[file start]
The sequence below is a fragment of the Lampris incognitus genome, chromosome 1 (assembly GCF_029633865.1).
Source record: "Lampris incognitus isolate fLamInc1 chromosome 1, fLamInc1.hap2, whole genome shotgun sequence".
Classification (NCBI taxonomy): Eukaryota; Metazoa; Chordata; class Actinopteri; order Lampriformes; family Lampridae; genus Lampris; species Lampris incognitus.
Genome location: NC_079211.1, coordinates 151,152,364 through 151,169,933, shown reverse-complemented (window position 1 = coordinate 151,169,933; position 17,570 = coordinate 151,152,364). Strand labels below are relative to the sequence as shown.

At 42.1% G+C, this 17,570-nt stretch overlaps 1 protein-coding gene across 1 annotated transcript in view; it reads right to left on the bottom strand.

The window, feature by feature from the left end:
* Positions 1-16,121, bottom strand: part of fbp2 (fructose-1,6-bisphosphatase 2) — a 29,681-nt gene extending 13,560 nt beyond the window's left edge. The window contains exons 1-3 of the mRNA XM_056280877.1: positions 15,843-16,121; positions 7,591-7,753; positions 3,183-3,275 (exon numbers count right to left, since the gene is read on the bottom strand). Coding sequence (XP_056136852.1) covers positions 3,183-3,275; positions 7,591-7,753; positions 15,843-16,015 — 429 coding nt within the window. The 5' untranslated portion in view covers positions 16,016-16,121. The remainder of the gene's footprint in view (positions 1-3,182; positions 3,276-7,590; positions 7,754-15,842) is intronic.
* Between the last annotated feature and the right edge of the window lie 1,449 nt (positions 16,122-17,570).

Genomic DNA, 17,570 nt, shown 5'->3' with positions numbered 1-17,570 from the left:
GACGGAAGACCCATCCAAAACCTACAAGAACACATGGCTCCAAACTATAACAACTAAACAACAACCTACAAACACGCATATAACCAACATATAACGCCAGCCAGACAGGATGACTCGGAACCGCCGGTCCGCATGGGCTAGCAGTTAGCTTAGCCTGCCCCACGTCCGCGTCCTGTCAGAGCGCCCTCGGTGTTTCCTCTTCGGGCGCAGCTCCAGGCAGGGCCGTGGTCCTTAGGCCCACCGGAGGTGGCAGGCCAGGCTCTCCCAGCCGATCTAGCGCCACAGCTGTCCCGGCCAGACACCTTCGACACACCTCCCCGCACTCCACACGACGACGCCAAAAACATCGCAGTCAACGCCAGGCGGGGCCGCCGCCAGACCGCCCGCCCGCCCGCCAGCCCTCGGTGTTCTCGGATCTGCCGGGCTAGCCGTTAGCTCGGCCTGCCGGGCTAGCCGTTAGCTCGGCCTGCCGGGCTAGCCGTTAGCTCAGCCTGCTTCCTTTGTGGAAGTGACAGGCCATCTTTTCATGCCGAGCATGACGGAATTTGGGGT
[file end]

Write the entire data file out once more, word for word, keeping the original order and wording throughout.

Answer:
The sequence below is a fragment of the Lampris incognitus genome, chromosome 1 (assembly GCF_029633865.1).
Source record: "Lampris incognitus isolate fLamInc1 chromosome 1, fLamInc1.hap2, whole genome shotgun sequence".
Classification (NCBI taxonomy): Eukaryota; Metazoa; Chordata; class Actinopteri; order Lampriformes; family Lampridae; genus Lampris; species Lampris incognitus.
Genome location: NC_079211.1, coordinates 151,152,364 through 151,169,933, shown reverse-complemented (window position 1 = coordinate 151,169,933; position 17,570 = coordinate 151,152,364). Strand labels below are relative to the sequence as shown.

At 42.1% G+C, this 17,570-nt stretch overlaps 1 protein-coding gene across 1 annotated transcript in view; it reads right to left on the bottom strand.

The window, feature by feature from the left end:
* Positions 1-16,121, bottom strand: part of fbp2 (fructose-1,6-bisphosphatase 2) — a 29,681-nt gene extending 13,560 nt beyond the window's left edge. The window contains exons 1-3 of the mRNA XM_056280877.1: positions 15,843-16,121; positions 7,591-7,753; positions 3,183-3,275 (exon numbers count right to left, since the gene is read on the bottom strand). Coding sequence (XP_056136852.1) covers positions 3,183-3,275; positions 7,591-7,753; positions 15,843-16,015 — 429 coding nt within the window. The 5' untranslated portion in view covers positions 16,016-16,121. The remainder of the gene's footprint in view (positions 1-3,182; positions 3,276-7,590; positions 7,754-15,842) is intronic.
* Between the last annotated feature and the right edge of the window lie 1,449 nt (positions 16,122-17,570).

Genomic DNA, 17,570 nt, shown 5'->3' with positions numbered 1-17,570 from the left:
GACGGAAGACCCATCCAAAACCTACAAGAACACATGGCTCCAAACTATAACAACTAAACAACAACCTACAAACACGCATATAACCAACATATAACGCCAGCCAGACAGGATGACTCGGAACCGCCGGTCCGCATGGGCTAGCAGTTAGCTTAGCCTGCCCCACGTCCGCGTCCTGTCAGAGCGCCCTCGGTGTTTCCTCTTCGGGCGCAGCTCCAGGCAGGGCCGTGGTCCTTAGGCCCACCGGAGGTGGCAGGCCAGGCTCTCCCAGCCGATCTAGCGCCACAGCTGTCCCGGCCAGACACCTTCGACACACCTCCCCGCACTCCACACGACGACGCCAAAAACATCGCAGTCAACGCCAGGCGGGGCCGCCGCCAGACCGCCCGCCCGCCCGCCAGCCCTCGGTGTTCTCGGATCTGCCGGGCTAGCCGTTAGCTCGGCCTGCCGGGCTAGCCGTTAGCTCGGCCTGCCGGGCTAGCCGTTAGCTCAGCCTGCTTCCTTTGTGGAAGTGACAGGCCATCTTTTCATGCCGAGCATGACGGAATTTGGGGT